What is the physiologic mechanism for reducing methemoglobin to its original ferrous state?

Updated: Dec 09, 2018
  • Author: Mary Denshaw-Burke, MD, FACP; Chief Editor: Emmanuel C Besa, MD  more...
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The second and more important mechanism involves two enzyme systems, diaphorase I and diaphorase II, and requires nicotinamide adenine dinucleotide (NADH) and nicotinamide adenine dinucleotide phosphate (NADPH), respectively, to reduce methemoglobin to its original ferrous state.

NADH-dependent methemoglobin reduction (diaphorase I pathway) is the major enzymatic system involved. [6] Cytochrome b5 reductase plays a major role in this process by transferring electrons from NADH to methemoglobin, an action that results in the reduction of methemoglobin to hemoglobin. This enzyme system is responsible for the removal of 95-99% of the methemoglobin that is produced under normal circumstances.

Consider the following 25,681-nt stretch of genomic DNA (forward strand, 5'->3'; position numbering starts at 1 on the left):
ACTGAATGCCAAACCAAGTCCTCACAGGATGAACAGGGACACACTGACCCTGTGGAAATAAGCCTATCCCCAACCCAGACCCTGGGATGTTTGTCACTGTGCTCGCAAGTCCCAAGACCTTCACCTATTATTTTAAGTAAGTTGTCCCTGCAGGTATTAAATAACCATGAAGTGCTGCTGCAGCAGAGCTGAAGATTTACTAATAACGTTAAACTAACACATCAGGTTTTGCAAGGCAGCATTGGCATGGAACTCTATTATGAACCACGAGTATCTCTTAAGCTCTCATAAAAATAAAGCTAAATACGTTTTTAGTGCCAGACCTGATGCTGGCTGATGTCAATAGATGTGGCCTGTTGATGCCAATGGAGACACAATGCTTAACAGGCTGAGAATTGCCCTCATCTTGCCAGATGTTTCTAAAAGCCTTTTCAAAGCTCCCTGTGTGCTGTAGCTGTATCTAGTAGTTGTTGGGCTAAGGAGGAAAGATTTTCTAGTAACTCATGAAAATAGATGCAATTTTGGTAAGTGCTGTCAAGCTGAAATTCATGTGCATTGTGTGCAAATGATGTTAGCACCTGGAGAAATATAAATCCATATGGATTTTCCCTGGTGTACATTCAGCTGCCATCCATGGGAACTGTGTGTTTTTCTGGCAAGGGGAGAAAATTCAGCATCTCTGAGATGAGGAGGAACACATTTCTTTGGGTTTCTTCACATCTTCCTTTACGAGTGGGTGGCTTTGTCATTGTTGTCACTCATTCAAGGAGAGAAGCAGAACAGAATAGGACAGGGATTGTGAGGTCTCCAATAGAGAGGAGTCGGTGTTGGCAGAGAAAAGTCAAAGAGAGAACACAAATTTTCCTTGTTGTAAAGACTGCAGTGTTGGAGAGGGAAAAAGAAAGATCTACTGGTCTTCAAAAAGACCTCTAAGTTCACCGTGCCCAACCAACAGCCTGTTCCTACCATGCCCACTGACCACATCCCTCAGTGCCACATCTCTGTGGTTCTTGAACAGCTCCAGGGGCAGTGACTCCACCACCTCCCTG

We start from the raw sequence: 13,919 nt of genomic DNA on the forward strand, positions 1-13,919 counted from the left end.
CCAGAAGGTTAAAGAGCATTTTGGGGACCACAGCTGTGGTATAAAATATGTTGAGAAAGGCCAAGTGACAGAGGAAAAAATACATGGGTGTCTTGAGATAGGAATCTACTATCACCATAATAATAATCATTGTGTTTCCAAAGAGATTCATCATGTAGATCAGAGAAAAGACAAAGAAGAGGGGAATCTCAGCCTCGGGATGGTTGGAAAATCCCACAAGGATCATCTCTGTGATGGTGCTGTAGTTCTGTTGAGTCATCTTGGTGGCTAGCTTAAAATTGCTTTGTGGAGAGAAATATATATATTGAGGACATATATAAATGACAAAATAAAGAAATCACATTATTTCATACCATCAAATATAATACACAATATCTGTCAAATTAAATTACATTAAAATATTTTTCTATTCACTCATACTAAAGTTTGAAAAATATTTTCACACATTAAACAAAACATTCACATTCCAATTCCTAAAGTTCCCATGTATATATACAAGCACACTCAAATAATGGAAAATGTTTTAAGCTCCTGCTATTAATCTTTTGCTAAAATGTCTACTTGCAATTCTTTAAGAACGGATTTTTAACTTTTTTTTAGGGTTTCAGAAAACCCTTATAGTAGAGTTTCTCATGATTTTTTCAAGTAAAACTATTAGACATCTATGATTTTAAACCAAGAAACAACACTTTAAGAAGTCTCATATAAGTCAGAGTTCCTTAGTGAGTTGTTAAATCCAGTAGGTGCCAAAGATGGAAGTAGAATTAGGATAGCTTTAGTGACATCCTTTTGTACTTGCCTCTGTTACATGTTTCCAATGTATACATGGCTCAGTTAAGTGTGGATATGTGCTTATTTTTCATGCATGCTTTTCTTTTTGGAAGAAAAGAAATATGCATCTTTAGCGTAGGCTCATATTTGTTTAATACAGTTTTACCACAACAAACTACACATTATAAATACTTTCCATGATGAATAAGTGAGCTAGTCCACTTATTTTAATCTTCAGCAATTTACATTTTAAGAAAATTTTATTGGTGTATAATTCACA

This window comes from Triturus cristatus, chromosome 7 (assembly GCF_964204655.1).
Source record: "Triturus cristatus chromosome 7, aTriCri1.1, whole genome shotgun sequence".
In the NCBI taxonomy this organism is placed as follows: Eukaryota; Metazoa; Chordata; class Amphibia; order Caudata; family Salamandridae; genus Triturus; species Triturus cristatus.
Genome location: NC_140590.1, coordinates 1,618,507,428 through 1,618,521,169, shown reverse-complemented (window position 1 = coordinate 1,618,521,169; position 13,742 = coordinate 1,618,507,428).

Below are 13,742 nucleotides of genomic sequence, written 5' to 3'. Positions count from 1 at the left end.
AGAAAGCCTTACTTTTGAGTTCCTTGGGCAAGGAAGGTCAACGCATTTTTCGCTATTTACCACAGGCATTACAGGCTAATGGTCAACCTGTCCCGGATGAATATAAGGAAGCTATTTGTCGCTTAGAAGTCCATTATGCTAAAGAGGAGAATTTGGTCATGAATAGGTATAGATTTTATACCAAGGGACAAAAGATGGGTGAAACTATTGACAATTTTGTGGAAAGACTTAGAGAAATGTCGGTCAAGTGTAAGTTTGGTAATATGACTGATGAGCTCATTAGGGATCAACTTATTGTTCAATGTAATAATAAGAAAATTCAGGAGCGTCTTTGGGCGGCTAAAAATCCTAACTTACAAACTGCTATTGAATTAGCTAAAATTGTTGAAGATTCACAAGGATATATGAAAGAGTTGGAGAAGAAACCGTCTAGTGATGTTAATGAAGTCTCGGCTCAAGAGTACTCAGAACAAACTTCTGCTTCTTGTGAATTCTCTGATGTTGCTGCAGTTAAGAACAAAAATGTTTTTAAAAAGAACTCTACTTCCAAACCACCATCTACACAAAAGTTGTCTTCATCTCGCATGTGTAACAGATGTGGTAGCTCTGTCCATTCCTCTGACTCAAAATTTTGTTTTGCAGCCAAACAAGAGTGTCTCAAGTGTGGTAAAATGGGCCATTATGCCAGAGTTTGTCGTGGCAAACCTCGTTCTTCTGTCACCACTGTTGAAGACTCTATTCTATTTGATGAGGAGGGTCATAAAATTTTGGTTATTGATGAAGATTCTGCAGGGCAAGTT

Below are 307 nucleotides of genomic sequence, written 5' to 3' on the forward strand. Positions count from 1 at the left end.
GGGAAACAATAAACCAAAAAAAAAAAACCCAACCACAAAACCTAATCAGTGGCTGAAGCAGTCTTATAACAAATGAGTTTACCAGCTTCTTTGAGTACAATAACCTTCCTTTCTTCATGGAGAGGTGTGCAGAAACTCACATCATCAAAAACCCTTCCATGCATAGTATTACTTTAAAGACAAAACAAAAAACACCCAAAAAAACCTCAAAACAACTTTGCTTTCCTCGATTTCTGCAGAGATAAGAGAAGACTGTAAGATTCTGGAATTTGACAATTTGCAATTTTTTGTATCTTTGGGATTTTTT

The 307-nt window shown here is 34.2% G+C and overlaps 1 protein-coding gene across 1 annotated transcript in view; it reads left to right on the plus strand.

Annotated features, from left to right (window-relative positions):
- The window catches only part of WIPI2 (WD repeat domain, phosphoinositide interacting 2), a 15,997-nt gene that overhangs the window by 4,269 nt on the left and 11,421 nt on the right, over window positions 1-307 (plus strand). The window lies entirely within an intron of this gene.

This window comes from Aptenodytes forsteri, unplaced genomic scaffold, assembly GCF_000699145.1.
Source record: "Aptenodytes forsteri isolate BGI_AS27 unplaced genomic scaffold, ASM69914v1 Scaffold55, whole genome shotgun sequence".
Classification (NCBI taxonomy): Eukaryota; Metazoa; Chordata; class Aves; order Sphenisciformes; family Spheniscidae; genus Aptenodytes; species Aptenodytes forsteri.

NADPH-dependent methemoglobin reduction (diaphorase II pathway) usually plays only a minor role in the removal of methemoglobin. This enzyme system utilizes glutathione production and glucose-6-phosphate dehydrogenase (G6PD) to reduce methemoglobin to hemoglobin. It assumes a larger and more important role in methemoglobin regulation in patients with cytochrome b5 reductase deficiencies.

The NADPH-dependent methemoglobin reduction pathway can be accelerated by exogenous cofactors such as methylene blue to as much as five times its normal level of activity. [3, 7, 6, 8] In the absence of further accumulation of methemoglobin, these methemoglobin reduction pathways can clear methemoglobin at a rate of approximately 15% per hour.

Acquired methemoglobinemia is considerably more common than congenital forms.

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